Hannah Yoon — AP Protesters stand against doors at the entrance to the Centre in the Square theater in Kitchener, Ontario, Canada on Jan. 7, 2015 to protest Bill Cosby.

His show took place uninterrupted, however

More than a dozen demonstrators weathered subzero temperatures to protest Bill Cosby’s appearance in Kitchener, Canada on Wednesday night with signs deriding the comedian and chants aimed at fans attending his performance.

Inside the venue, Cosby took the stage donning a sweater that read “hello friend” and greeted the crowd with a “thank you” before beginning his routine with remarks about the cold weather, according to the Associated Press. No disruptions were reported during Cosby’s routine.

The iconic comedian has been immersed in a firestorm of allegations from at least 15 women who claim he sexually assaulted them in the past. Cosby has repeatedly denied the allegations.

Earlier this week, three women, who claim to have been assaulted by Cosby, filed a defamation lawsuit against the comedian, after he publicly described them as liars.

[AP]

TIME weather

‘Snow Squall’ Causes New Year’s Day Pileup on Canadian Highway

Dozens of vehicles were involved in a series of collisions on a highway in Ontario

This video, captured by Mark Jesley en route from Toronto to Montreal Thursday, shows the aftermath of several multi-vehicle accidents caused by slippery road conditions across Canada.

“Within two minutes we saw a transport hit another car that was in front of us,” Jesley told TIME. The Ontario Provincial Police confirmed to The Weather Channel that “dozens of vehicles” were involved in a series of collisions on Highway 401 near Odessa, Ontario, on New Year’s Day.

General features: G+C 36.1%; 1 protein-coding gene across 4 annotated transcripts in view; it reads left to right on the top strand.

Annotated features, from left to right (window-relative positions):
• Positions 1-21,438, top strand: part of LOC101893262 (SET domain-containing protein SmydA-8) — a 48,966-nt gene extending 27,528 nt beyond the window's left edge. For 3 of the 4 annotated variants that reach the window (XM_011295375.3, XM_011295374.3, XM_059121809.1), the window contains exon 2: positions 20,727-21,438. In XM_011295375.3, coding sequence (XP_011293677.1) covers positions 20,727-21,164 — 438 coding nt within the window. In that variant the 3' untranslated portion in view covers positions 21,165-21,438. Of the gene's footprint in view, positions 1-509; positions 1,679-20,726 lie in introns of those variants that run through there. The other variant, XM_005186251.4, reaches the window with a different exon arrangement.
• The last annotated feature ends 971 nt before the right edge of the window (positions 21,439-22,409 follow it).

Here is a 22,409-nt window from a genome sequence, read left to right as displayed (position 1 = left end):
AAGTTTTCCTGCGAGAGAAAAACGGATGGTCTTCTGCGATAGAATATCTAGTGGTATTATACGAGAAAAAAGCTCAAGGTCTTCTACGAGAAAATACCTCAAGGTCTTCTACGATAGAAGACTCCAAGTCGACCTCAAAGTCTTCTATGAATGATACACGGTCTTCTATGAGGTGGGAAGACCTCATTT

“A lot of the cars around us didn’t have their lights turned on,” Jesley said. “The fact that we had ours on was at least partially to play that we didn’t get rear ended.”

An Ontario Provincial Police spokesperson told time that officers were still on the road following the crash, which occurred around 12 p.m. ET.

A public weather alert had been issued Thursday for snow squalls in the area.

TIME elections

These Are the Elections to Watch Around the World in 2015

From Greece to Argentina, elections could transform the international political landscape

This past year was marked by monumental elections that ushered in new political regimes in countries like the India, and Tunisia, and solidified or extended others in places like Egypt, Brazil and Japan.

The year 2015 is shaping up to be a respite from the chaos of democracy, with the electorate of some of the world’s largest countries sitting on the sidelines. But a spate of political developments has infused global importance into elections around the world and prompted two previously unexpected votes in Greece and Israel that will have major repercussions for their respective regions.